Last week, I was at the Craftstitute hanging up some class samples before a meeting. One of the indigo skeins I dyed had tangled in the dyebath. I screwed up. In tying the skein so that it could spread out in the vat, so that the dye would be even, I gave it too much space. It took advantage of the situation as it was drawn from the dye bath, cured, acidified, washed, and rinsed…
It took me almost 45 minutes to tame the massive snarl. For a while there, I had half of it on one umbrella swift, half on the other. Meanwhile I was winding a ball from the hind end in an attempt to reach the tangle that had occurred—you guessed it—in the middle of it all. I was standing there, yarn dripping from every surface, thinking: This. This is the moment that someone will show up asking about our classes and see my skein-winding adventures.
Nobody did. It’s unfortunate. It would have been pretty funny.
People in many cultures believe in including errors in their work to acknowledge their imperfection. It shows up all over the world: in Islamic art the geometry is sometimes skewed or a flower in a rug will be a different color; Navajo beadwork includes an odd bead and rugs have holes and slits for evil spirits to exit and good to enter; there is a Japanese Zen concept that an acknowledged mistake frees you from perfection; and then the "humility block " in the American pioneer quilt and the Shaker “humble stitch.”
Some say this is urban legend. Whether the “humble stitch” developed as an acknowledgement of the perfection of the deities of these various religions, and therefore our inability as humans to compete with deities -- or as a way to explain “errors” to picky royalty and collectors -- is a matter of some debate. It may even have resulted from having to make do - that yellow scrap in the corner was simply all that was available. Either way, I like the idea.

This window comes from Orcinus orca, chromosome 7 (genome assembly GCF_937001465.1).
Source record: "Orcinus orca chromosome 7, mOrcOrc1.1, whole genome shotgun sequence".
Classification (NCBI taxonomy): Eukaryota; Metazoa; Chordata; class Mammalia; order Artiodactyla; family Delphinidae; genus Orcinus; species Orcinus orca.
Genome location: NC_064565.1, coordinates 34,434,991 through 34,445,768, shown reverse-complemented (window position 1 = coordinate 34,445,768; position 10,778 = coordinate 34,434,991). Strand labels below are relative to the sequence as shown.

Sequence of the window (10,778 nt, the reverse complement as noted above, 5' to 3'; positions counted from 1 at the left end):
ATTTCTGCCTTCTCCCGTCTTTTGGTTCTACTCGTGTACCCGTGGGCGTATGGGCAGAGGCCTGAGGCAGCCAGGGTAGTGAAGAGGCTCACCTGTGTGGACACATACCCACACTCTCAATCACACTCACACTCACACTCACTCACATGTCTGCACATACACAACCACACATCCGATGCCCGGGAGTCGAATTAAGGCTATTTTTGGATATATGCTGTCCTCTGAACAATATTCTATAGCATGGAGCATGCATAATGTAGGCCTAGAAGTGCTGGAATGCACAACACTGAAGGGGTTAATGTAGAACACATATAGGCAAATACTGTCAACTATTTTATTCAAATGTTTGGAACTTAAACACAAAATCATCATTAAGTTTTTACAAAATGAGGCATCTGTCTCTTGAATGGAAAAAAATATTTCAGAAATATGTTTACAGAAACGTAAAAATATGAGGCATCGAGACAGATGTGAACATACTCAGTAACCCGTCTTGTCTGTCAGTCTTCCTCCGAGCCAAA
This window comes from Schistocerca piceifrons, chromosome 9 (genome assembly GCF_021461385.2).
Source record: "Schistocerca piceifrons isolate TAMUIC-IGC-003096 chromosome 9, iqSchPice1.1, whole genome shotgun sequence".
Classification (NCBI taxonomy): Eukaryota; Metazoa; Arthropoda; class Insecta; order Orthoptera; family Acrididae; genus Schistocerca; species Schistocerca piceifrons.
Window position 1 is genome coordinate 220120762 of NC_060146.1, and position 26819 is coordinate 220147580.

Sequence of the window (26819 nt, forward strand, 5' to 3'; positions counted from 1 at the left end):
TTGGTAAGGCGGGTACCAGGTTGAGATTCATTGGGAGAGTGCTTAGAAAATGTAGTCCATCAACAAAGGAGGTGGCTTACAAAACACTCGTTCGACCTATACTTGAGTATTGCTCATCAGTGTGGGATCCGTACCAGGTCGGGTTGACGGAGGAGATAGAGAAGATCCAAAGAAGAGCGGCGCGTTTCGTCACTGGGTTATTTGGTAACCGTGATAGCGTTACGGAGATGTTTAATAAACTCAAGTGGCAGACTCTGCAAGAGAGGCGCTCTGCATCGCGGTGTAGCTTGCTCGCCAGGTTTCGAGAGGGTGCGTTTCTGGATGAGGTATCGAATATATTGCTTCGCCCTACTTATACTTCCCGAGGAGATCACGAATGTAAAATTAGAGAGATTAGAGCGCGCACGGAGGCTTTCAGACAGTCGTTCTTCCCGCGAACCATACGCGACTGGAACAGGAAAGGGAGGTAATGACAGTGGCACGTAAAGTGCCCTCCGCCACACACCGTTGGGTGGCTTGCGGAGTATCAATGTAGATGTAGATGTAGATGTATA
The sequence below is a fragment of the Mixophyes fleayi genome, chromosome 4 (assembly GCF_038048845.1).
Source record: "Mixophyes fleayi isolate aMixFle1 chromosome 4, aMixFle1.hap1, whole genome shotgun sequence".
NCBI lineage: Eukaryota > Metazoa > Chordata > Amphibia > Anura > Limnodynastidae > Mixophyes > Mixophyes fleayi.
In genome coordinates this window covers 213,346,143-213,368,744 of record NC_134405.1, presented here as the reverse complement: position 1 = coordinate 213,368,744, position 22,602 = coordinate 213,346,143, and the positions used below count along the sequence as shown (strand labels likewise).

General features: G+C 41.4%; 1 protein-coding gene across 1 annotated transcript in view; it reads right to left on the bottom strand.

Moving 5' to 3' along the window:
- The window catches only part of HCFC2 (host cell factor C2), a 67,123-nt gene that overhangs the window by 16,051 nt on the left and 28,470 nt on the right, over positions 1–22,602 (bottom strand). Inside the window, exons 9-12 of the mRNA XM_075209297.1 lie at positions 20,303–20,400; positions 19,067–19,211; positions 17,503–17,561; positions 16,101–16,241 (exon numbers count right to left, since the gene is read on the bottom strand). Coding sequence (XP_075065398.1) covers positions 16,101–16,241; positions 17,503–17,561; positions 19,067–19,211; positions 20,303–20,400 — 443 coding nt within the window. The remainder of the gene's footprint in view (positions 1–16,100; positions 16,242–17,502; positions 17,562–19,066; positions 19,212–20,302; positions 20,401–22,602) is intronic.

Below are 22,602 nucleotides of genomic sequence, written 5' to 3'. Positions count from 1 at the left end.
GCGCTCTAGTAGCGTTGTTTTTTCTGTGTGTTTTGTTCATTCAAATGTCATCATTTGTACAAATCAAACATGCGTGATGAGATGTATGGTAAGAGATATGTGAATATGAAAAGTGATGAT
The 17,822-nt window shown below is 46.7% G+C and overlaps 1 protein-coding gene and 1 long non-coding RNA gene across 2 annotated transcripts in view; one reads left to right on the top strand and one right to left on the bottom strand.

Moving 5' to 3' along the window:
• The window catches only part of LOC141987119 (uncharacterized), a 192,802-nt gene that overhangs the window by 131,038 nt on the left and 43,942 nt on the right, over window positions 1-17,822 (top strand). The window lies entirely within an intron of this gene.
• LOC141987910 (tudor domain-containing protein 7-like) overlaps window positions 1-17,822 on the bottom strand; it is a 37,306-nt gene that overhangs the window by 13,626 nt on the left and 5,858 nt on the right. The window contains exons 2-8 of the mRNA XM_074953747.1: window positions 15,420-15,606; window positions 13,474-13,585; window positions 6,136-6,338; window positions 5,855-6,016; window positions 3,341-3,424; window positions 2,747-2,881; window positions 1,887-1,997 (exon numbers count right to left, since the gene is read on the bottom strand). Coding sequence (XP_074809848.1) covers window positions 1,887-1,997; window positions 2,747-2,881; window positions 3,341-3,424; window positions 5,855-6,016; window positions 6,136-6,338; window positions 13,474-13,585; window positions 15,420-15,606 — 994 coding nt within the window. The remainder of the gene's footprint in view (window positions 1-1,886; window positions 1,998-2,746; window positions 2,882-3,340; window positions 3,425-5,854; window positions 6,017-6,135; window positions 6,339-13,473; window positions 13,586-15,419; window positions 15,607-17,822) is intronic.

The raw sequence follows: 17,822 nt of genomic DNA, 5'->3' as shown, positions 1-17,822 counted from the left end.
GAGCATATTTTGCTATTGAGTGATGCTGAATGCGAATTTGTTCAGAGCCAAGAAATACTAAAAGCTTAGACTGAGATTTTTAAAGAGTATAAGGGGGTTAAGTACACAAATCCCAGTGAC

One thing I am sure of is that without mistakes there is no progress.
Mistakes can be wonderful surprises. Acknowledging that nothing I make will be perfect gives me freedom to try new things. Mistakes and inconsistencies give a human feel to an object that might otherwise seem blank and machine-made. I love a quirky line or a spot of unexpected color, it feels like the person who made the object is winking at me and saying, "Hey, thanks for taking the time to notice." Mistakes show that we are capable of learning, and the creativity it takes to reroute our errors sometimes gives us new insight into design or technique.
I often see hangtags on slubby and hand-dyed garments, which say something like "The variations in this garment are due to its hand-crafted nature." -- We expect machine-like perfection in what we buy in a store, and anything unexpected or uneven is perceived as a problem -- Does this frighten people away from trying to make things for themselves?
Unfortunately, the only insight I gained from my epic skein snarl was the following: yarn, like my kids, needs boundaries or else it gets all tangled up.